ASTANA – Ed-Tech startup Codiplay from Kazakhstan has incorporated gamification features to help children between 8 and 17 learn programming and create gadgets (IoT projects) based on arcade games.
In addition to the mobile app, a startup’s team created CodiKit kits that contain parts and mock-ups for creating 30 IoT projects, from traffic lights to smart home systems.
CodiPlay CEO Zhanadil Taldybayev spoke to The Astana Times about the creation of the startup, the work process, and plans for the future.
Taldybayev was studying at Hanyang University in South Korea when he presented his first startup idea Kazmedikor. The idea was to provide advisory services for Russian-speaking patients to assist them in funding suitable clinics for treatment, hotel booking services, translation services, airport shuttles, and a modem router with free unlimited internet.
“In 2017, while developing a platform for this startup, we struggled to find experienced IT specialists, as most did not want to work for hire. Therefore, I began to study IT programming and its basis,” said Taldybayev.
It was difficult at first because everything was in Korean, but at the suggestion of his friends, he began to use different games to understand the essence of programming and its algorithms.
“That is how the CodiPlay concept originated. I intended to make IT education accessible to everyone, particularly through smartphones, so children can learn to program and apply what they have learned through games,” said Taldybayev.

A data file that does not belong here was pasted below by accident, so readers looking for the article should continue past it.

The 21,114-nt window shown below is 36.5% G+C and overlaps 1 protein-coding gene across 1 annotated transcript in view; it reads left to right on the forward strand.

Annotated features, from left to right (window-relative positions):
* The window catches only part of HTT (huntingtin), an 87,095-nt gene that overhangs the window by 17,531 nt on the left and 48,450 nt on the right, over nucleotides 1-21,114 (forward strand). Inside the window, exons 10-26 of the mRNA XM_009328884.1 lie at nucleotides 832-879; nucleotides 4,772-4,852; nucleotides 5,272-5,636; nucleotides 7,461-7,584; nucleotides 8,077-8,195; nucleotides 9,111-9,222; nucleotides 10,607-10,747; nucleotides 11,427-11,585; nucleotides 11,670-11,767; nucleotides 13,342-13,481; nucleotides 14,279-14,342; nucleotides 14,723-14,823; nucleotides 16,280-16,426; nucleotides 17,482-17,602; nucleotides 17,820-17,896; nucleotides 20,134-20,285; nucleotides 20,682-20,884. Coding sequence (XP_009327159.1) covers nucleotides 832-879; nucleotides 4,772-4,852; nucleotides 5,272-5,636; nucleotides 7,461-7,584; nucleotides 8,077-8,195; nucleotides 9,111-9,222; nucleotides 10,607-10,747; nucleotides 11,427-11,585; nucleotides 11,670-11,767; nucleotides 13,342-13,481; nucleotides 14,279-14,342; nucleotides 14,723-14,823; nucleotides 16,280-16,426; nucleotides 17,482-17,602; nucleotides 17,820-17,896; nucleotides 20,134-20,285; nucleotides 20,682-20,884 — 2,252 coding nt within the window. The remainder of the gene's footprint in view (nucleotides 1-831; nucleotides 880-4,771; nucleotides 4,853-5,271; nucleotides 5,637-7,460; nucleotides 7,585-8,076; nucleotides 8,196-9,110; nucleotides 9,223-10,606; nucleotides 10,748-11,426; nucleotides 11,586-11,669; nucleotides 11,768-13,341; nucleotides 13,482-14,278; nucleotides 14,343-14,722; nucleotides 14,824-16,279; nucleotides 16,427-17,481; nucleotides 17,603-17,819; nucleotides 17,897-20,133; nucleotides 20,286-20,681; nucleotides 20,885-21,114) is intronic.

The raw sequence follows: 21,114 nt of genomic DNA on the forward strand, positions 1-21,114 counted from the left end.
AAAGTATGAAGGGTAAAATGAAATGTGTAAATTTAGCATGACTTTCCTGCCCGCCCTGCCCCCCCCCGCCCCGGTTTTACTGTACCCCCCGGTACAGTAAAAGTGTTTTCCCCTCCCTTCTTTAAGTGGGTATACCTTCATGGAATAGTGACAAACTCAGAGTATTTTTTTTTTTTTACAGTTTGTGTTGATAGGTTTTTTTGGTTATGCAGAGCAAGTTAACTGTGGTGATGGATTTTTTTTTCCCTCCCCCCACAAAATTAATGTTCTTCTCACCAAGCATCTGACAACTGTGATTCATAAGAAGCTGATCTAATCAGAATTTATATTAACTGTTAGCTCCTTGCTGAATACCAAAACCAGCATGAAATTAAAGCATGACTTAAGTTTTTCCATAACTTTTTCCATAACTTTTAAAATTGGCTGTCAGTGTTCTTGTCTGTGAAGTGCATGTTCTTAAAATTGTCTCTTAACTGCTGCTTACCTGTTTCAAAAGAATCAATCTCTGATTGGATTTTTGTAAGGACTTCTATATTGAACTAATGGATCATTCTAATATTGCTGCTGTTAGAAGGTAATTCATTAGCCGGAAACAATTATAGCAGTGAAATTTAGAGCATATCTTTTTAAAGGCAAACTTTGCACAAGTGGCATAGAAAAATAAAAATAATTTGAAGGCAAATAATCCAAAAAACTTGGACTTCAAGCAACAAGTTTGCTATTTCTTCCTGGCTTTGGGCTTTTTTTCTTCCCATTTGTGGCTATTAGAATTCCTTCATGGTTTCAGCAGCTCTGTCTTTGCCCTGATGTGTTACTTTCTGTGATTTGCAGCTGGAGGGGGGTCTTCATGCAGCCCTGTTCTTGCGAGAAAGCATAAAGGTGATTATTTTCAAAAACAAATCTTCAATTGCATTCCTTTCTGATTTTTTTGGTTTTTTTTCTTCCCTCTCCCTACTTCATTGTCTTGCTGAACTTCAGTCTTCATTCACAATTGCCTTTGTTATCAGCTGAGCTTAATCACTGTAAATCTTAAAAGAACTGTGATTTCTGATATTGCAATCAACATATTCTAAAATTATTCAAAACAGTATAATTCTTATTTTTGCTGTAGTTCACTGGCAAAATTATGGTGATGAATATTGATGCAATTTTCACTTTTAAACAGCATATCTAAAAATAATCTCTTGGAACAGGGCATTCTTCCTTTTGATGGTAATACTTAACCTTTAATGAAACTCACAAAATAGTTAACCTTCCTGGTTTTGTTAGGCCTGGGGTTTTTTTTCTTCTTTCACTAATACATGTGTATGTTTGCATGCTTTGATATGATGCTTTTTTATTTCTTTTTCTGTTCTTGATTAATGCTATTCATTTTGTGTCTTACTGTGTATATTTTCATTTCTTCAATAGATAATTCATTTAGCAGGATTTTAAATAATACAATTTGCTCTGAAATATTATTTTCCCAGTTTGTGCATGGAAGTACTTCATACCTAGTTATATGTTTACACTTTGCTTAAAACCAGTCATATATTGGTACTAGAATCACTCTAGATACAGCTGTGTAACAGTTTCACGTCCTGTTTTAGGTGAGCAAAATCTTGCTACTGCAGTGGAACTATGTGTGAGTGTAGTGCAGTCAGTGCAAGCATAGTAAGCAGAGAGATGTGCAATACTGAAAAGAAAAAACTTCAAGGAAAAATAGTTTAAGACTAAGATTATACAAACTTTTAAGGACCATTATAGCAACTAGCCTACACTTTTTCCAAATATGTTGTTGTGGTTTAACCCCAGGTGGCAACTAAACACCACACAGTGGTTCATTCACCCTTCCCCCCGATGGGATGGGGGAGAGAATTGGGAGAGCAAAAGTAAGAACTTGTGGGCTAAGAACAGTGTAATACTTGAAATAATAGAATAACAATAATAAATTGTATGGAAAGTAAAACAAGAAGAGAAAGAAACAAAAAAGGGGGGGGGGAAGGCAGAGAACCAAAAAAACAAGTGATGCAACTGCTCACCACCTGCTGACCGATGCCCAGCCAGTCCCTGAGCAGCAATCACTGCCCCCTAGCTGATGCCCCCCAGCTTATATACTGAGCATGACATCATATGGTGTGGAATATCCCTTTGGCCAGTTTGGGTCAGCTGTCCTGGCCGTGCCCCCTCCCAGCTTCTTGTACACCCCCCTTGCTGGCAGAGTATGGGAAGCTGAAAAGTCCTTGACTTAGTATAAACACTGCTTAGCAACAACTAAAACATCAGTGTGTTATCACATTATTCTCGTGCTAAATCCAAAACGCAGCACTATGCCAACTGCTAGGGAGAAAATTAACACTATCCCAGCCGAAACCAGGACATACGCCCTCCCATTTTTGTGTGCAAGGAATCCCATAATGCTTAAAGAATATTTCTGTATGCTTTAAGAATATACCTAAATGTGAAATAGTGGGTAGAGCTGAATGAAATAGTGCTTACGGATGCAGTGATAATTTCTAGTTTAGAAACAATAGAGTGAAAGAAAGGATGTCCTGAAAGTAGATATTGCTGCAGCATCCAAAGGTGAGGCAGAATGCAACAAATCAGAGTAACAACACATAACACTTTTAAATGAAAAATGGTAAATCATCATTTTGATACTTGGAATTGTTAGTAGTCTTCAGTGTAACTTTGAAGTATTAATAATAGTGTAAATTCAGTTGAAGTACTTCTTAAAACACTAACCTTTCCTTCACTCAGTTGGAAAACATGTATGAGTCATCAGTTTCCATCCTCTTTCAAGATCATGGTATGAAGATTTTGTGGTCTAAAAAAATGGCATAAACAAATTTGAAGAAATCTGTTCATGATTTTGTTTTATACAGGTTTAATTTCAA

The developers decided to include a practical lesson for children – robotics – and created a unique code compilation engine for phones to teach children programming languages such as Scratch, Block Coding, C++, and Python. As a result, users can create code and directly upload it to robotics boards or other internet-connected devices.
They also launched a web resource for teachers to improve their qualifications and monitor the learning process allowing teachers to access the student’s performance level in real-time.
“Homework is also essential in this process, as children often did not receive homework in computer science due to the absence of a computer. Since everyone today has mobile phones, this makes it easier to solve the problem,” he said.
Taldybayev stated that it is impossible to escape mistakes as an entrepreneur, but they let you grow, become better, and not give up.
“When we see the results of our work, it motivates us to work better. The most wonderful thing about building a startup is when the hypothesis you have built turns out to be correct,” said Taldybayev.
He recalled his most remarkable experience when he attended an educational conference in Dubai.
“At that time, the United Arab Emirates market seemed inaccessible and distant to us. But when we presented CodiPaly and received so many reviews, we started to prepare for a test launch there,” said Taldybayev. “Understanding that you are doing something significant is the ultimate reward in our work.”
Sharing plans for the future, Taldybayev said that CodiPlay is currently valued at $10 million. They aim to become a unicorn company worth $100 million in three years.
“We are focused on scaling to the Middle East and North African countries, where governments prioritize the development of IT education. The second potential market is the Commonwealth of Independent States due to the similarities in educational systems with Kazakhstan,” he said.
The company is developing a B2C model to find customers in other places besides schools.
Currently, 19 schools are connected to the platform, including 16 in Kazakhstan and three in South Korea.
“We intend to launch our product in 125 local schools over the next three months before progressively expanding our international presence. According to our projections, the number of schools will expand to 1000 in three years, resulting in a capitalization of $100 million,” said Taldybayev.